After Paris we moved to the Dordogne and Limousin region for our friends’ wedding. This was a lovely few days in rural southern France, touring the medieval fortress towns along the river, and eating as much duck, pate, and Limousin beef as we could manage. Again, for more photos go and check out the original blog post.
JULY AND AUGUST
In the late summer, London was host to the 2012 Olympics and we were lucky enough to visit the Olympic Park as well as going to see the Men’s Hockey and the Men’s Basketball Final. It was a magical time in London, and I will always remember what it was like to be here in the thick of it.
In late August I went back to Paris for the first of a series of work trips there, and I managed to catch a perfect summer’s day along the banks of the Seine.
We began September with a lovely late-summer break to the Cyclades: a two-part trip to Mykonos, famed for its maze-like streets and raucous nightlife, and Santorini, land of a million postcard views. More photos can be found in the original blog post.
The morning after I returned from Santorini, I boarded another flight to Bangkok for work. Fortunately I allowed myself an extra day there to get reacquainted with this city, and to sample some of the myriad food delights on offer in its street stalls and markets…
Early October saw me on yet another work trip, this time to Ankara and Istanbul in Turkey, where I was fortunate enough to have a few free hours to myself here and there to wander the old town and the nightlife district of Beyoglu. It’s always good to return to Istanbul.
NOVEMBER and DECEMBER
November and December were all about our trip to Japan and Hong Kong. Though I am only about a third of the way through processing the photos from that trip, what I have gone through thus far is encouraging and more photo reports from this trip will be gracing this blog over the course of January. Of course, this is the trip that hosted the aforementioned proposal, so it has a special place in my heart.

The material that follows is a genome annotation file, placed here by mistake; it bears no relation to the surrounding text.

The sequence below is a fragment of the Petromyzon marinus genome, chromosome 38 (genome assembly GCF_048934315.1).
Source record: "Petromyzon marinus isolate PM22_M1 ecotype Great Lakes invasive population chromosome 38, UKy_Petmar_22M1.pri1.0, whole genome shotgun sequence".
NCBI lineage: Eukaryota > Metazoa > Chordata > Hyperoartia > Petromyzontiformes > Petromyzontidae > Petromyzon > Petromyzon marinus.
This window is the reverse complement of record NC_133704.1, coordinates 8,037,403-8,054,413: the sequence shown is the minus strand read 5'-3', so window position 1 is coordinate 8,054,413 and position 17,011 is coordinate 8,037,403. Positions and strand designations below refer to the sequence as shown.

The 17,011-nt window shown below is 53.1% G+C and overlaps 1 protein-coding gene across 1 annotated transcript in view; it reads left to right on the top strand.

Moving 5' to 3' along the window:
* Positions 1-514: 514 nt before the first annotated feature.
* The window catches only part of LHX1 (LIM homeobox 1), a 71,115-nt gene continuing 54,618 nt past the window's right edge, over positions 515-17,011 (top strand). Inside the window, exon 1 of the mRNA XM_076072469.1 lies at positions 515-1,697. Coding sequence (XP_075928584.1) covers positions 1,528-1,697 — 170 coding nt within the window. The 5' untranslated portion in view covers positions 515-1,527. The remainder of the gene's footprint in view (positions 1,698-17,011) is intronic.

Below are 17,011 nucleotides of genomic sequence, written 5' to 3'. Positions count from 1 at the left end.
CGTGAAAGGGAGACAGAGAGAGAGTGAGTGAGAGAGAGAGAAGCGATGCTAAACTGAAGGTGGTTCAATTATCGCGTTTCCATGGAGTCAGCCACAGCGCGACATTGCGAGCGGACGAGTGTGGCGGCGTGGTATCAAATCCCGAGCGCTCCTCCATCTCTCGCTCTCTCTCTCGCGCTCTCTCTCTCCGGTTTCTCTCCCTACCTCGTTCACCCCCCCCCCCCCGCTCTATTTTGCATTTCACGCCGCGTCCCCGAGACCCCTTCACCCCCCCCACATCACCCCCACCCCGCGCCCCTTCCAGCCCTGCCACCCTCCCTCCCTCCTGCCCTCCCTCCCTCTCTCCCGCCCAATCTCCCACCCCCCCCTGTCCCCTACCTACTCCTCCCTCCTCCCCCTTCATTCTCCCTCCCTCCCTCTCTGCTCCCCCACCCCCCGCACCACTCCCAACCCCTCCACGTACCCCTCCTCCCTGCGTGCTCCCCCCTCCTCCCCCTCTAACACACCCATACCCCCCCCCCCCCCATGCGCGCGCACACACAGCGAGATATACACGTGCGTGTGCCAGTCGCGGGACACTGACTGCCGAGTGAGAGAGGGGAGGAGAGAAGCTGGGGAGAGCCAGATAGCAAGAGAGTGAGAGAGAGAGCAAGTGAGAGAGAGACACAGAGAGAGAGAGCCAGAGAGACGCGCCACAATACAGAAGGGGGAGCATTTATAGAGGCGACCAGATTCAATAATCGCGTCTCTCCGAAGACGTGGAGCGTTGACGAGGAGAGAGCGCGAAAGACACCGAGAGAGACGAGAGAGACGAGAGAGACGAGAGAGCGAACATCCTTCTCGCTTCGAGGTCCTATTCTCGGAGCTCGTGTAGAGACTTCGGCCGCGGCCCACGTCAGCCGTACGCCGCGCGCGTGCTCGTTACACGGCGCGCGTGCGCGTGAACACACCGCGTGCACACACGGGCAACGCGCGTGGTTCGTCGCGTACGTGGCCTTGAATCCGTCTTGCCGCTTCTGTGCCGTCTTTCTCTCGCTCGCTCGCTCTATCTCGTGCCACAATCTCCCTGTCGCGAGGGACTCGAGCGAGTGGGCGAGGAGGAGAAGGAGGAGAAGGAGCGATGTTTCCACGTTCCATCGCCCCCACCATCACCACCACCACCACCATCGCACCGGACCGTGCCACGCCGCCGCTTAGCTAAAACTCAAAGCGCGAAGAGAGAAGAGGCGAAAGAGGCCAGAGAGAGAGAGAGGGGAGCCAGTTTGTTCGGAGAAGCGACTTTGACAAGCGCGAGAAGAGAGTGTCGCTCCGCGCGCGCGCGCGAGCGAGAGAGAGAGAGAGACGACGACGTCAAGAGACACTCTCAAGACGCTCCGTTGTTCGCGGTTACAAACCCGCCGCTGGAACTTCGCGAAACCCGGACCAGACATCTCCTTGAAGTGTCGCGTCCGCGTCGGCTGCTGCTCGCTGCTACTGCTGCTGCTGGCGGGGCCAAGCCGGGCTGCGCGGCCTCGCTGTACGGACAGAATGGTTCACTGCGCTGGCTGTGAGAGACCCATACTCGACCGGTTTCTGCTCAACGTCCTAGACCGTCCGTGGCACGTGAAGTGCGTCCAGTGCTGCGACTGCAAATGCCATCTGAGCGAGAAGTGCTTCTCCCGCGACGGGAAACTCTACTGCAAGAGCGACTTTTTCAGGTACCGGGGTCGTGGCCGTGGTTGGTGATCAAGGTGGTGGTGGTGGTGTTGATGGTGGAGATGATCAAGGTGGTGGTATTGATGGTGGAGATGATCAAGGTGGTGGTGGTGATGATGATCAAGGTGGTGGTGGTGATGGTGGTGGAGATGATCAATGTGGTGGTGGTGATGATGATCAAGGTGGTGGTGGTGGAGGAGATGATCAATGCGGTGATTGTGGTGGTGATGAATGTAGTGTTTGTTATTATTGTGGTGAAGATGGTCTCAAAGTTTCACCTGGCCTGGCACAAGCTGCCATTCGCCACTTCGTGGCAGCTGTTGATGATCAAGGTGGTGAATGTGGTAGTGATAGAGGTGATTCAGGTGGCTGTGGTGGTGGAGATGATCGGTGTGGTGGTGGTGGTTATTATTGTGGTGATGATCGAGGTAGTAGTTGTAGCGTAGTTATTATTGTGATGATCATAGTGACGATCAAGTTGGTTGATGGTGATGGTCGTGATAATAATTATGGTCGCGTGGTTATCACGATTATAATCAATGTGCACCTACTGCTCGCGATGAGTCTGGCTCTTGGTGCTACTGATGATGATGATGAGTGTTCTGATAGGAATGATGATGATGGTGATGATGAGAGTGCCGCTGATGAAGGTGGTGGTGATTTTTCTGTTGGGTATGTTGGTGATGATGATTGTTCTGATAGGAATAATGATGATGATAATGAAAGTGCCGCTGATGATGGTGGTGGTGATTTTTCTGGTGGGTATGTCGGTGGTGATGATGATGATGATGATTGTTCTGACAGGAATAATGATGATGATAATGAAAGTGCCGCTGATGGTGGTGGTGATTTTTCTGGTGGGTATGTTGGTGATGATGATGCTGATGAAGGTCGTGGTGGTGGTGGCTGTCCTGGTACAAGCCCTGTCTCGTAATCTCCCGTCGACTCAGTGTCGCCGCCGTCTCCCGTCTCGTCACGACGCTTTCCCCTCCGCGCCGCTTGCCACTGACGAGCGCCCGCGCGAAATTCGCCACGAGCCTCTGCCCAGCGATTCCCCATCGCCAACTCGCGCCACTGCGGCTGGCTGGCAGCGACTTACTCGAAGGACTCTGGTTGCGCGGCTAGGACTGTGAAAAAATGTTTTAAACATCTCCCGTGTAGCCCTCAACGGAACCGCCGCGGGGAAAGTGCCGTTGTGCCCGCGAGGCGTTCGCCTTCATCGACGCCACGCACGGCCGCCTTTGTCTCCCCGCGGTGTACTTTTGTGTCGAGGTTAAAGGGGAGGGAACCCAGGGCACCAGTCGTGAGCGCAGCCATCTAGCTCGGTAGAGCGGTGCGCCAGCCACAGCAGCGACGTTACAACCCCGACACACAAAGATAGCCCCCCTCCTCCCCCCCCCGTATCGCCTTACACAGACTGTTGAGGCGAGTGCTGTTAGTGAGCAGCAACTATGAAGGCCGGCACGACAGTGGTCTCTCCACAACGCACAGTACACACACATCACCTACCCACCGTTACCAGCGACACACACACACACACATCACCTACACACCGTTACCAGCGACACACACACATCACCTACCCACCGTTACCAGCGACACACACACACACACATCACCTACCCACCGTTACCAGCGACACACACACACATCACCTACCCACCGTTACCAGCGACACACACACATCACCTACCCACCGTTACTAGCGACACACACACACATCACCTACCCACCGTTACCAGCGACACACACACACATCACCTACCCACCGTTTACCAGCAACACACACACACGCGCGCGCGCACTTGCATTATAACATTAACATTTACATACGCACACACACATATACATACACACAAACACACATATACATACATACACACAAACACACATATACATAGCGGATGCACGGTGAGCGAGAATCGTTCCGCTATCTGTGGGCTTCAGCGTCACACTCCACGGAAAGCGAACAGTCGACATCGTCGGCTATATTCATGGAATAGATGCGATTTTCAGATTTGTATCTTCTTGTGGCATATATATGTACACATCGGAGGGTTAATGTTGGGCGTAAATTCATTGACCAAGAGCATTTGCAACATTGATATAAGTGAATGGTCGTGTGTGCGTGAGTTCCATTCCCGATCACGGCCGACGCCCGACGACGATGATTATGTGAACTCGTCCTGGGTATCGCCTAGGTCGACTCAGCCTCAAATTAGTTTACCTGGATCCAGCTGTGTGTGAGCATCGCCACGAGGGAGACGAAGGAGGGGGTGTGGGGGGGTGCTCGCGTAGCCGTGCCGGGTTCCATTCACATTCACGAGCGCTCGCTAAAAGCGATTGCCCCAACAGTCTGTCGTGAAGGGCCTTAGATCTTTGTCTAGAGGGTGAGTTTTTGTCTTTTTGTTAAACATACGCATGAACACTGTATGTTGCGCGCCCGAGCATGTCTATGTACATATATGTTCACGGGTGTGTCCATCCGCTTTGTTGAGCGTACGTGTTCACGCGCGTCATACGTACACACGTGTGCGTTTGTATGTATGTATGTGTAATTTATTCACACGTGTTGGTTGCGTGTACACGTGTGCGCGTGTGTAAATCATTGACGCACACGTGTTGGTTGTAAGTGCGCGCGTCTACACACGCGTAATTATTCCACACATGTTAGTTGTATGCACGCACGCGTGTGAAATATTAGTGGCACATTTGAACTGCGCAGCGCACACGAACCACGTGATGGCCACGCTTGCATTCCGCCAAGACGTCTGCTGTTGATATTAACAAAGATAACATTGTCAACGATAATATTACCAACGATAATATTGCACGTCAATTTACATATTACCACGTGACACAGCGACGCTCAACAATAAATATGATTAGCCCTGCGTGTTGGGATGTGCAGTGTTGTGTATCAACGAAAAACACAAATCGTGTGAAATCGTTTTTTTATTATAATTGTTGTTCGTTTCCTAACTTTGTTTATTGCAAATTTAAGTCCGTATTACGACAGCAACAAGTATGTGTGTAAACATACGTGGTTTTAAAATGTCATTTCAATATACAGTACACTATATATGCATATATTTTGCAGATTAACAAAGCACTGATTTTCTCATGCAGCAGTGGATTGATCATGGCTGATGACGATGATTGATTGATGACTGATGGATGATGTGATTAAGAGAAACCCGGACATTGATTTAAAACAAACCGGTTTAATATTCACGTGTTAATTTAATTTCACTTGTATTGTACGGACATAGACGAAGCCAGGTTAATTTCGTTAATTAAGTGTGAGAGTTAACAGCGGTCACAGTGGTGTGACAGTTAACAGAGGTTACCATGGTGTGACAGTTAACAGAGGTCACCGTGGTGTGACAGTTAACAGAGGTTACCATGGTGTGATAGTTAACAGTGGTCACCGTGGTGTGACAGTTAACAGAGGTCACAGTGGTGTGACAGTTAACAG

First up: Tokyo
And, of course, the rural beauty of Hakone and Nara:
That’s about all for 2012, photo-wise at least. I am happy that we’ve had a fulfilling year. Here’s to 2013 being bigger and better!
Happy New Year
I was extremely fortunate that a certain friend of mine decided to move home to Australia, and equally fortunate that he had a kind thought for me, as I ended up with his tickets to the USA v Spain basketball final on the last day of the London 2012 Olympic Games.
As usual in the actual Olympic venues there was no problem bringing in my 70-200mm F2.8 and 1.4X extender – and these were juuuuuuust about enough to capture some of the action from our seats in the rafters.
It was an unexpectedly close match, with a lot of action on both sides of the court, and if you went by audience volume alone then it seemed like Spain was winning for most of the time. (I must say that thirteen years absence from America makes me slightly cringe to chant “U-S-A” like a pumped up frat boy, but I managed it.) There were the expected celebrities – although no Jack Nicholson – and the expected results at the end. USA 107, Spain 100.
As usual these and more shots of the match (and the Olympics) can be found over on Flickr.
Also, I would like to echo the sentiments of many, many others when I say that the Olympics was a real pleasure to host in London, and my didn’t London pull it off? So many emotional moments, so many shared highs and lows, and now back to the sordid business of normal life. I was very fortunate to go to a few events, and was happy to share the fortune with others by giving some tickets to those who had missed out. We will not see the like of these Games in our town again, at least not in our lifetimes. So it was truly special to be here, and I am thankful for it.
Now, if they had only not bolloxed up the closing ceremony…
On Friday, August 3rd 2012 we returned to the Olympic Park to see the Men’s Hockey matches, Spain v South Africa and Belgium v South Korea. Though we arrived late due to underestimating travel time, we still caught some of the first match and all of the second. The atmosphere was merry for the Belgium / Korea match, as while there were a fair few Belgium fans and a smattering of Korean fans, the vast majority of the crowd were neutrals who took up the Korean cause as the supposed underdogs – cue curiously British football-style chanting of “We love Korea, we do, we love Korea, we do… ohhh Korea we love you.” Mexican waves abounded. And the hockey wasn’t bad. We joined the throngs afterwards ambling back towards the park towards Stratford and got to see the Stadium, the Orbit and the other buildings in their full night-time regalia.
There are about double the number of shots here shown in my photoset over on Flickr – go have a look.
I also did a cheeky little 360 degree panorama on the iPhone from inside the Riverbanks Arena which you can see here.